“When I think about Denmark and the way things used to be”
It’s Hamlet, but not as you know it. Originally an Edinburgh Festival hit in 2001, returning in 2010 and now developed under the auspices of the Royal & Derngate to a fully fledged hour and three quarters production, Hamlet! The Musical takes a delightfully irreverent look at this Shakespearean classic in an adaptation that is highly inventive, supremely silly and one of the funniest things I have seen this year.
Where it succeeds is in some really sharp writing, there are plenty of genuine laughs in here alongside the broader comedy, and the engagement of a highly enthusiastic and talented cast of familiar faces. Jack Shalloo’s (recently very good in The Kissing Dance) daft teenager with stars in his eyes makes a very appealing leading man and Mark Inscoe’s (huge amounts of fun in Salad Days) doubling as an Elvis-inspired ghost and a devilish Claudius were both excellently good.
But almost stealing the show are the others in the company, covering several of the smaller roles each and Jess Robinson and Gabriel Vick had me in stitches with nearly every appearance. Robinson’s feisty Ophelia is probably as good a reading of the role as I’ve ever seen, Vick’s Euro-inspired Laertes is a scream and together, their back-up ghosts and particularly their Rosencrantz and Guildenstern were just inspired. This ensemble works so well together and it means that unexpected pleasures come from all angles: I’ve never laughed so much at Fortinbras as played here by David Burt and Virge Gilchrist’s boozy Gertrude’s relaying of the fate of Ophelia and Polonius to Laertes is another hilarious moment.
But for a show that is nominally so silly and clearly born out of the irreverent Edinburgh festival atmosphere, there is a genuine musical intelligence at play here that elevates this into something special (interestingly one of the writers, Alex Silverman, is responsible for the jazz makeover of the King’s Head’s Coronation of Poppea). It is through-sung but every song is an integral part of the story-telling, there really is no filler here and this allows the range of influences from which they draw inspiration from to shine through, whether it’s Rosencrantz and Guildenstern via Avenue Q’s Bad Idea Bears, the astoundingly brilliant Die Fledermousetrap which incorporates numerous famous operatic tunes or the show-stopping Act 1 closer ‘(The Question Is) To Be Or Not Be’ – a song that could seriously win Eurovision.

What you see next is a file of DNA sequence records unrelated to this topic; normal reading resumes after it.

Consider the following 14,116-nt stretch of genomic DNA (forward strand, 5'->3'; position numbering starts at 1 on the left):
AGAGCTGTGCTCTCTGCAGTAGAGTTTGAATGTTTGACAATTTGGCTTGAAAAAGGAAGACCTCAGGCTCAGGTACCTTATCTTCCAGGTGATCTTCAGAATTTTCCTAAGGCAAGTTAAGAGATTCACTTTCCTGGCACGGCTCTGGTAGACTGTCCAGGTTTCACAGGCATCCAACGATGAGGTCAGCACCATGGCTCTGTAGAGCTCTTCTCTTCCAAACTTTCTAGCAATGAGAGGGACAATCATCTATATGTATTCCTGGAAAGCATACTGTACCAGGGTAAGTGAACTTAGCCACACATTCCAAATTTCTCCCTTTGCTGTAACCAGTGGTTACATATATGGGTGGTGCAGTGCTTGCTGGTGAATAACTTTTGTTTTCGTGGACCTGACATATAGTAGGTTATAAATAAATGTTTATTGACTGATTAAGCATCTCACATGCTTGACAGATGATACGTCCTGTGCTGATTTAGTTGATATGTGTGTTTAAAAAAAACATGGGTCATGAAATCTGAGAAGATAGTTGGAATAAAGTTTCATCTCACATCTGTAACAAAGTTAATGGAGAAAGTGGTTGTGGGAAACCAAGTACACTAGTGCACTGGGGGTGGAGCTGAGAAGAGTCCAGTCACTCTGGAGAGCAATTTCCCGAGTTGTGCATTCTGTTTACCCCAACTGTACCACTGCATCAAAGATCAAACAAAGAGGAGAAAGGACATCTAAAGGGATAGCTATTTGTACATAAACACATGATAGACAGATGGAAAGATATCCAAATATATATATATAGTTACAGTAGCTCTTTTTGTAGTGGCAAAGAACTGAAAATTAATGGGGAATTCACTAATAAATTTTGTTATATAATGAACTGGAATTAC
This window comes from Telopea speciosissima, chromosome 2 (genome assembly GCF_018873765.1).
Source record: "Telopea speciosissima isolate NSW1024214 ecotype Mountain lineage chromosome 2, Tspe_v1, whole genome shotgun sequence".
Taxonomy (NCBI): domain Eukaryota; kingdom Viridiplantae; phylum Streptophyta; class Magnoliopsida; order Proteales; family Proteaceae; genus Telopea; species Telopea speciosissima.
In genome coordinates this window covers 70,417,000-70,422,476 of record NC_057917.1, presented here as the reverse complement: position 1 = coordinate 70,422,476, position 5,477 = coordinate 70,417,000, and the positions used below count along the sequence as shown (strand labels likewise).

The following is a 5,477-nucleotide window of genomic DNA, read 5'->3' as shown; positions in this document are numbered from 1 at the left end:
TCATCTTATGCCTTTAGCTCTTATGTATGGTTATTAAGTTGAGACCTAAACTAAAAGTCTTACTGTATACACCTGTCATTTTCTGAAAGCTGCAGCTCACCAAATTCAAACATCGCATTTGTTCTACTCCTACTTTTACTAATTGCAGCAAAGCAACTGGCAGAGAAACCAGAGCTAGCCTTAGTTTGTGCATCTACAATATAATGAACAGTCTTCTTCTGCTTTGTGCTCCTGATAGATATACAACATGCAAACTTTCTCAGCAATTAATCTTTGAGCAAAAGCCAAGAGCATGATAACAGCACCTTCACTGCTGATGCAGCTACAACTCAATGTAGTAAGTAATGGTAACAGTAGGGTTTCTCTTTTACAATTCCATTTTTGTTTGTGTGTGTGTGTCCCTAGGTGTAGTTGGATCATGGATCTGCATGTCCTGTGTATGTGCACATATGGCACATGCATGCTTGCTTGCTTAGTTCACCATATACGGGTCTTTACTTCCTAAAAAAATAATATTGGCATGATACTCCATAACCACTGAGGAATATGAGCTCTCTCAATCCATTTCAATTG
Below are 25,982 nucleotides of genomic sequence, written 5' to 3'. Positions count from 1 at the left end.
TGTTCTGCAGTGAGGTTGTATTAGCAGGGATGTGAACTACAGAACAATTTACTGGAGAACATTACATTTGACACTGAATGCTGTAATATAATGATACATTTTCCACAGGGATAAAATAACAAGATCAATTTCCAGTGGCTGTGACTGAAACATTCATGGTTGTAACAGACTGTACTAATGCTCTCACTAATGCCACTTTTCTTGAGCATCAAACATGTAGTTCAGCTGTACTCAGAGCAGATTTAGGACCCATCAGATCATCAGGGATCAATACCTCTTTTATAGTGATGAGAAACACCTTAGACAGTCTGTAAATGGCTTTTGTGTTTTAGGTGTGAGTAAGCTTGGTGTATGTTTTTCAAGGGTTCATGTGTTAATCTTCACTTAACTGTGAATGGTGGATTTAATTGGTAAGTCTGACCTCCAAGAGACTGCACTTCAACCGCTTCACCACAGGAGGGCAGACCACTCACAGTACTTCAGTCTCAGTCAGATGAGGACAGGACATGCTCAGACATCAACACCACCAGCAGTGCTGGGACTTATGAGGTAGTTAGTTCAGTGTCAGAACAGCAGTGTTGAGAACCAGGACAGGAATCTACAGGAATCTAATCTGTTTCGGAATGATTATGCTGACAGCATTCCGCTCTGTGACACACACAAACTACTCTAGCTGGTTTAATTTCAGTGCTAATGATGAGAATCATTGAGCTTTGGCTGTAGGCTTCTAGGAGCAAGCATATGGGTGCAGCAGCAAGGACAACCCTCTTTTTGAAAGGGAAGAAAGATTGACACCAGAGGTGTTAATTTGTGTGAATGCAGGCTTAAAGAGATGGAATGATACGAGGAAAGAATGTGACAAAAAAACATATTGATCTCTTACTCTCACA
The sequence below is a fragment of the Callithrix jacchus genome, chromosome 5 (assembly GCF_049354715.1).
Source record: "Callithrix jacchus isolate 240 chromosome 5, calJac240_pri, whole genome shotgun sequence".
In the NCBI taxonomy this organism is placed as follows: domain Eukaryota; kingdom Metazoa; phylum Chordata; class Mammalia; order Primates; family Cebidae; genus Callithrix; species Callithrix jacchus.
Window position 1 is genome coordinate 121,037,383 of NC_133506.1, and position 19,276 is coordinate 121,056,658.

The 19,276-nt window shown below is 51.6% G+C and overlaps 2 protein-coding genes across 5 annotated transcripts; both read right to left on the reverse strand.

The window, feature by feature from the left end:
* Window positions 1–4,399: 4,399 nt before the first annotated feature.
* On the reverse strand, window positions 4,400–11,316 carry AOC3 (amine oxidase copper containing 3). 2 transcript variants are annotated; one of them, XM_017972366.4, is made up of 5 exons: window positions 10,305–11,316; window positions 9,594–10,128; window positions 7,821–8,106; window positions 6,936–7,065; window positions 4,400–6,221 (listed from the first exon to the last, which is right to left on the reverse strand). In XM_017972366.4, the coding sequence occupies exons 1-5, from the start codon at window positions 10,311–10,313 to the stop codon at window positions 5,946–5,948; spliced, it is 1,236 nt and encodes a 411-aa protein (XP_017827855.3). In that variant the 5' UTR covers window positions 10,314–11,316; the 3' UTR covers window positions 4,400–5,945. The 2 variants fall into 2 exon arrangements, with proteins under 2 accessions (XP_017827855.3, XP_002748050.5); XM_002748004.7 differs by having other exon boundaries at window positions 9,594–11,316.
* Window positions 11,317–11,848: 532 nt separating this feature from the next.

It isn’t absolutely perfect, close as it is: for a show that relies so much on the wit of its lyrics, there’s a few too many instances of multiple vocal lines that muddy the clarity of the words and given the vast scope of the humour, the constant recourse to Shakespearean in-jokes began to undermine just how clever so much of the comedy is here – danceoffs, deaths by giant herring and the book Regicide for Dummies notwithstanding. But these were minor quibbles in what was a hugely entertaining evening that really does combine silliness and genuine wit in the best way, complete with a score that is engaging and interesting and in the case of ‘To Be Or Not To Be’, a solid gold musical hit that will linger in the mind for days to come!